How To Get Rid Of Annoying Body Problems

How To Get Rid Of Annoying Body Problems

They may not be life threatening, but hiccups, blisters, and other body bothers can be painful, embarrassing, and just plain annoying.

How To Get Rid Of Annoying Body Problems

 

 

 

 

 

 

 

 

 

 

Most of us dismiss them as occasional nuisances and wait for them to get better on their own. In fact, there are simple steps you can take to make them go away faster—or to prevent them in the first place.

Here's a roundup of 15 of the most common body annoyances, with info on what causes them, how you should handle them, and when they may warrant a call to your doctor.

Waterlogged Ears

 

What causes them:

Water finds its way into the ear canal, most often while you're swimming, and muffles your hearing.

What to do:

Often it's enough to tilt your head and find an angle that will let the water drain out. Holding a hair dryer a few inches from your ear can also dry up the fluid, Freeman says--but be sure to use the gentlest setting. If the dryer is too hot or too loud, you could burn yourself or harm your hearing. 

Hiccups 

What causes them:

Hiccups occur when your diaphragm starts contracting involuntarily. Your vocal cords snap shut after every spasm, making that familiar "hic" sound.

What to do:

Well-worn remedies, like drinking a glass of water upside down or holding your breath, can help. Many of these cures actually seem to work by disrupting your breathing cycle in a way that allows the diaphragm to relax and stop its hiccup-causing spasms. If your favorite trick doesn't help, your hiccups should subside on their own in a few minutes. Seek medical attention if they last for more than three hours or make it hard to breathe or swallow.

Dry Mouth

What causes it:

A slowdown in saliva production can have many causes. It may simply be that you're not drinking enough water. But dry mouth can also be a side effect of many different medications, from antidepressants to antihistamines.

What to do:

Drink more water. Chewing sugar-free gum or sucking on sugarless hard candy can also help. Reduce your caffeine intake, and if you smoke, quit. You can also try one of the many over-the-counter dry mouth treatments, which include moisturizing rinses, sprays, and gels. If none of these remedies work, check in with your doctor, There's a chance you could have another problem like a respiratory infection, chronic sinusitis, or diabetes."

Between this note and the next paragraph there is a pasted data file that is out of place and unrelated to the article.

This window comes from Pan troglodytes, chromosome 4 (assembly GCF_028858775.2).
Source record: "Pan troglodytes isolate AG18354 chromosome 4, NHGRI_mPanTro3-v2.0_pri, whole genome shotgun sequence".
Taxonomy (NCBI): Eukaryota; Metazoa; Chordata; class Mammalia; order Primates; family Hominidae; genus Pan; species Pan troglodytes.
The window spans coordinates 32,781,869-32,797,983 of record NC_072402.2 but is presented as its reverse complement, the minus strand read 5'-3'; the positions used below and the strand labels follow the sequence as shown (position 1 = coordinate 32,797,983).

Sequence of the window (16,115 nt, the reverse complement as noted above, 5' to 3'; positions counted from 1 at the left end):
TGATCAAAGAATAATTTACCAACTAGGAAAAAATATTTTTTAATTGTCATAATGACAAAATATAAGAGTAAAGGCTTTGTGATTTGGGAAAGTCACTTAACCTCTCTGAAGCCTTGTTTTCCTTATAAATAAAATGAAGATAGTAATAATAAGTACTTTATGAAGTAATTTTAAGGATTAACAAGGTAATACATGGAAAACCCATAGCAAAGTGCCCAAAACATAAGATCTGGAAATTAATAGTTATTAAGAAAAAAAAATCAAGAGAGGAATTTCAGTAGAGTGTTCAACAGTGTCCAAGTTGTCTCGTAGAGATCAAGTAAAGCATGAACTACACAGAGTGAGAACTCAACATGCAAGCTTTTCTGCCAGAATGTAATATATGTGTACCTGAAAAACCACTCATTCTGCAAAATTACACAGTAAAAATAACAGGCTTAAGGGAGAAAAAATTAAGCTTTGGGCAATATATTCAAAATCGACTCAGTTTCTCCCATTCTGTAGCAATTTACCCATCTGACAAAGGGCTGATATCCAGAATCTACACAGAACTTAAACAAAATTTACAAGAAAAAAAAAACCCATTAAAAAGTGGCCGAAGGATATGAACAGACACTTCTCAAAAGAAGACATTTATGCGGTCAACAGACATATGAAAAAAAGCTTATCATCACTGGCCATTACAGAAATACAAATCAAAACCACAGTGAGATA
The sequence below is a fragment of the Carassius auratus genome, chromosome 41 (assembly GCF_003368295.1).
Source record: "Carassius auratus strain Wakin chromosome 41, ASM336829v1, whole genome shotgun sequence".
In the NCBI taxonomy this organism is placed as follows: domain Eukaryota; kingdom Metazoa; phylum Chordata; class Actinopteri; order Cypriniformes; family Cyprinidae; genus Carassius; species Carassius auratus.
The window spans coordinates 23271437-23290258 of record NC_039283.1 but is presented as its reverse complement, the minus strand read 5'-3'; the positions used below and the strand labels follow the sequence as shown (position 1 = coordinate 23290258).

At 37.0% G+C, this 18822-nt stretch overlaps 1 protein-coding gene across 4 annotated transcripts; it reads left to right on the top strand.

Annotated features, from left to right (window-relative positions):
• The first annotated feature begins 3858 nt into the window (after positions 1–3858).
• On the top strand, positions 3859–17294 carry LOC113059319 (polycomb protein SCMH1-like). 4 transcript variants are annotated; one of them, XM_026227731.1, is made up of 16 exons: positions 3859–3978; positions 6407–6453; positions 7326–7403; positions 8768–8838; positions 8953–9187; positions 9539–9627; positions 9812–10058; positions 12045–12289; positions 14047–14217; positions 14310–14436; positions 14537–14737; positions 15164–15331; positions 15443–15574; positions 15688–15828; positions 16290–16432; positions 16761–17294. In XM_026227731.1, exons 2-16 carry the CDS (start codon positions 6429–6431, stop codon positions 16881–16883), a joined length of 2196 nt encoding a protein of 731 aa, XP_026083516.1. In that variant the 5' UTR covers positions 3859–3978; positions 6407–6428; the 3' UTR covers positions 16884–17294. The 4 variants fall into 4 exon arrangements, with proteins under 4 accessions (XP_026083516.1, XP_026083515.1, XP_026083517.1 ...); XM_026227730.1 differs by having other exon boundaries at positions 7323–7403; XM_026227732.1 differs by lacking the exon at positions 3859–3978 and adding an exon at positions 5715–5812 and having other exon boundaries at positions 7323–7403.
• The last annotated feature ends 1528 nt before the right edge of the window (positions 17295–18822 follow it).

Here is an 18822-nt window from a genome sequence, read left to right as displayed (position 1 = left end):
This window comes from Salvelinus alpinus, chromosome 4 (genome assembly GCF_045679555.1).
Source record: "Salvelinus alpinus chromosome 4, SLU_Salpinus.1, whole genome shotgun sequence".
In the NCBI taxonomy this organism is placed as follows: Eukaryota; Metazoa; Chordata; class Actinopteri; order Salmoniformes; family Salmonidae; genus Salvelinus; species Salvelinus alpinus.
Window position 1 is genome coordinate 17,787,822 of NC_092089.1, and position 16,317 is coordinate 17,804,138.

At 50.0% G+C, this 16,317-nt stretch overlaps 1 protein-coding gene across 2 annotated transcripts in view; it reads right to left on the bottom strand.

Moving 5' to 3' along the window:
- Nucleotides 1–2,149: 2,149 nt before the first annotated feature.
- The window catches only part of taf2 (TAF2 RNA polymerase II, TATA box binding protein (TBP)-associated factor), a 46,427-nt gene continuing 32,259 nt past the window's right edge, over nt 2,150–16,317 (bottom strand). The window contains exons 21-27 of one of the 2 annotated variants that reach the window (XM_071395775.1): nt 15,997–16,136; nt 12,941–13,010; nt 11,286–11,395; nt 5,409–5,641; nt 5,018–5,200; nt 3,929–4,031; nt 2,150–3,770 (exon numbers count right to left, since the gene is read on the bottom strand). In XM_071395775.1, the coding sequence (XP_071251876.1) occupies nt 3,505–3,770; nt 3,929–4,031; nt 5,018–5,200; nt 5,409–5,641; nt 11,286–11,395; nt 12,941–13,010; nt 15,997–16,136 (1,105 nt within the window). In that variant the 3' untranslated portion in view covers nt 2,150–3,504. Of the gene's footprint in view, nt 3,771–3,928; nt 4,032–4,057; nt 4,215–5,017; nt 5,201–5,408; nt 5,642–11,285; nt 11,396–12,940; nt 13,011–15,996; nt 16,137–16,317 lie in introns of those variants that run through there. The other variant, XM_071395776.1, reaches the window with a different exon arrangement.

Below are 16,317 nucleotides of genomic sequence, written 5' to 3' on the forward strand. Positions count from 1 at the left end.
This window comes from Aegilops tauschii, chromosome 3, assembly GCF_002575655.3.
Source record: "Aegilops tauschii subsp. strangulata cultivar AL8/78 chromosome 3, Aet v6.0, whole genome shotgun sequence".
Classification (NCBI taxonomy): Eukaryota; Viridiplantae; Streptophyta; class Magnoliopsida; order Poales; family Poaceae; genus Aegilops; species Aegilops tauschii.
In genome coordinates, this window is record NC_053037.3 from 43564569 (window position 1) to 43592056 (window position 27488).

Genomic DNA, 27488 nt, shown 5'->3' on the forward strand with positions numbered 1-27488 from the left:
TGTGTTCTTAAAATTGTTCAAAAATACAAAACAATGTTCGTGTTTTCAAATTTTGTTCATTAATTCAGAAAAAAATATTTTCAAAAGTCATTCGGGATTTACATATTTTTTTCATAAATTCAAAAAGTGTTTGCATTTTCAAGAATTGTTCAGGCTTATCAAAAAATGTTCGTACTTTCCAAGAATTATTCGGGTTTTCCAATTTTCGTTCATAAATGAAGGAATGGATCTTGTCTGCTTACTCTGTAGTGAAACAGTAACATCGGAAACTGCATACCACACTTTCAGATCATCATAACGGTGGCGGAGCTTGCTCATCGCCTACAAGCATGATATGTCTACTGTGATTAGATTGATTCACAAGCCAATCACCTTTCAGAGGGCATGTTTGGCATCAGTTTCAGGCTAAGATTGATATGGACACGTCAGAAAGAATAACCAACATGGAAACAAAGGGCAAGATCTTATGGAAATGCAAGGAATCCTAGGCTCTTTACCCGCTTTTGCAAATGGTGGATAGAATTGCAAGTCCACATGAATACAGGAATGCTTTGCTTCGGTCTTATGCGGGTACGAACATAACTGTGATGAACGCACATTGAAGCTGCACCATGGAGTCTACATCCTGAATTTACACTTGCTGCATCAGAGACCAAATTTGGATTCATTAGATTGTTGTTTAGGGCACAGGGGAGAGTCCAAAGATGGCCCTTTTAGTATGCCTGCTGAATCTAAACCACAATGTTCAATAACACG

Chapped Lips

What causes it:

Lips generally become chapped due to dry air, cold weather, or too much sun. The skin on your lips is much thinner than the skin of your face and contains no oil glands, so it gets dehydrated faster. This dryness makes your lips fragile, which can cause painful splits and cracks.

What to do:

Licking your lips can make it worse. Frequent applications of lip balm will shield the delicate skin of your lips and help them heal. Dermatologists recommend using a balm with built-in sun protection, and staying away from ingredients like eucalyptus or camphor, which can dry out your lips.

Sleeping Foot

What causes it:

A foot, hand, or other body part can get numb when something presses on the nerve pathway connecting it to your brain. That pins-and-needles feeling occurs when the pressure is removed and the body part "wakes up" and starts talking to your brain again, Dr. Freeman says.

What to do:

Moving your foot in circles or clenching and unclenching your hand should get rid of pins and needles fast, Dr. Freeman says. Shifting position, not crossing your legs for long periods of time, and taking breaks to move around can all prevent you from having a body part fall asleep.

Mosquito Bites

What causes them:

When mosquitoes suck your blood, they leave some saliva behind. The itchy bump that appears on your skin afterwards is caused by your immune system reacting to the proteins in mosquito spit.

What to do:

Apply calamine lotion or hydrocortisone cream, and repeat until the itch is gone. If you're having a more severe reaction, you can take an over-the-counter antihistamine.

Tickly Throat

What causes it:

An itchy throat can be due to irritation from a cold, the flu, seasonal allergies, postnasal drip, air pollution--even yelling.

What to do:

Most of the time, your throat will get better with home remedies like drinking plenty of liquids, gargling with warm salt water (one-half teaspoon of salt in one cup of water), sucking on lozenges, and taking over-the-counter pain relievers like acetaminophen.

Pimples

What causes them:

Pimples occur when excess oil in the skin blocks a pore and dead cells, dirt, and bacteria build up inside. Teens are especially prone to acne, due to hormonal changes, but pimples can strike at any age.

What to do:

If you try to pop a pimple the wrong way you're liable to end up with a scar. To remove one properly, cover it with a hot, wet towel for about three minutes. Then, wrap your fingers in a tissue and gently squeeze the pimple from either side until the fluid runs clear. If it's a blackhead and doesn't come out easily, stop and try again later.

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